Although Po from Kung Fu Panda realizes that “There is no secret ingredient…” When it comes to Google Algorithms, the updates are often shrouded in mystery. Focusing mainly on the quality factor, Google Panda was first released in the month of February 2011 targeting to lower the rank of low quality sites. Google Panda hits the ranking of complete website rather than the individual pages. Few pages of duplicate or poor content are more than enough to bring down the ranking of any website. This change affected ranking of almost 12 % of overall search results.
The name of algorithm “Panda” is the name of the engineer Navneet Panda from Google who created the technology so that the algorithm can be implemented.
Matt Cutts, head of webspam at Google for sites having original content but low quality content said that those sites which are not bringing additional value, but are not duplicates, are bringing nothing new to the table.
How to Stay Protected From Panda:
Use Original Content: The world of internet is all about Content. Content has to be unique and original. Google doesn’t like presenting stale content to its searchers.
Use Quality Content: Simply posting original content will won’t work either. The content posted must provide some value to the user. This is Google’s main aim. To give people what they are searching for.
Don’t Over Advertise: Sites with extra advertisements and poor navigation were also hit with the Panda Release. Sites which only aim to show ads and provided poor user value were seriously impacted. Google simply aims to provide better user experience.
Google officially released some points on their blog to help site owners to decide if their website is a high quality site or not. Following are the points:
- Would you trust the information presented in this article?
- Is this article written by an expert or enthusiast who knows the topic well, or is it shallow in nature?
- Does the site have duplicate, overlapping, or redundant articles on the same or similar topics with slightly different keyword variations?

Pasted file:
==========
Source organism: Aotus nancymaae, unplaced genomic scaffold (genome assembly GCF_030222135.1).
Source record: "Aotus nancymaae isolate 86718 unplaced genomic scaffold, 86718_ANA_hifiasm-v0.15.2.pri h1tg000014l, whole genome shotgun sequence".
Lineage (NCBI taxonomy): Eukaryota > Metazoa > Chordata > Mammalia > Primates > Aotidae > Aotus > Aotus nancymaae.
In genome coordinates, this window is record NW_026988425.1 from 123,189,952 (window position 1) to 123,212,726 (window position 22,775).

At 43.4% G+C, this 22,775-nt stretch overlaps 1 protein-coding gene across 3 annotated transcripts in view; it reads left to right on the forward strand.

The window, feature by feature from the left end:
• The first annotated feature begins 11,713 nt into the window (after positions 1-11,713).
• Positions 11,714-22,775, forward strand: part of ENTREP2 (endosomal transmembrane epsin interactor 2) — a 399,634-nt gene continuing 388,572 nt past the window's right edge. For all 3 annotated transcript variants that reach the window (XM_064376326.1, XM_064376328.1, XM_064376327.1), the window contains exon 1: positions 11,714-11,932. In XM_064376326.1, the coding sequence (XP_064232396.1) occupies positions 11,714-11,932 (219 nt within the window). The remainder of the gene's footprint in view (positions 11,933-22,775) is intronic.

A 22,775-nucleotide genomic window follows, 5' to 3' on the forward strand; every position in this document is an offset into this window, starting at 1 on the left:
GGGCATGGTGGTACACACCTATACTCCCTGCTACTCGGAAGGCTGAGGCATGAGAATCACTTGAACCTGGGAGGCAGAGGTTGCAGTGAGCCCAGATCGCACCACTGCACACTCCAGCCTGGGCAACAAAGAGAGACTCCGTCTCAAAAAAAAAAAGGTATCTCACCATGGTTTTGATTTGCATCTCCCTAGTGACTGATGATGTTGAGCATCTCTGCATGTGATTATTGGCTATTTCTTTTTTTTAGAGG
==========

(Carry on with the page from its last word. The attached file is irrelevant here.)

- Would you be comfortable giving your credit card information to this site?
- Does this article have spelling, stylistic, or factual errors?
- Are the topics driven by genuine interests of readers of the site, or does the site generate content by attempting to guess what might rank well in search engines?
- Does the article provide original content or information, original reporting, original research, or original analysis?
- Does the page provide substantial value when compared to other pages in search results?
- How much quality control is done on content?
- Does the article describe both sides of a story?
- Is the site a recognized authority on its topic?
- Is the content mass-produced by or outsourced to a large number of creators, or spread across a large network of sites, so that individual pages or sites don’t get as much attention or care?
- Was the article edited well, or does it appear sloppy or hastily produced?
- For a health related query, would you trust information from this site?
- Would you recognize this site as an authoritative source when mentioned by name?
- Does this article provide a complete or comprehensive description of the topic?
- Does this article contain insightful analysis or interesting information that is beyond obvious?
- Is this the sort of page you’d want to bookmark, share with a friend, or recommend?
- Does this article have an excessive amount of ads that distract from or interfere with the main content?
- Would you expect to see this article in a printed magazine, encyclopedia or book?
- Are the articles short, unsubstantial, or otherwise lacking in helpful specifics?
- Are the pages produced with great care and attention to detail vs. less attention to detail?
- Would users complain when they see pages from this site?
The Purpose of the Panda Update:
Main purpose of the release was to remove low quality sites from the search and bring forth high quality sites. Google wants to give the best results to the end users.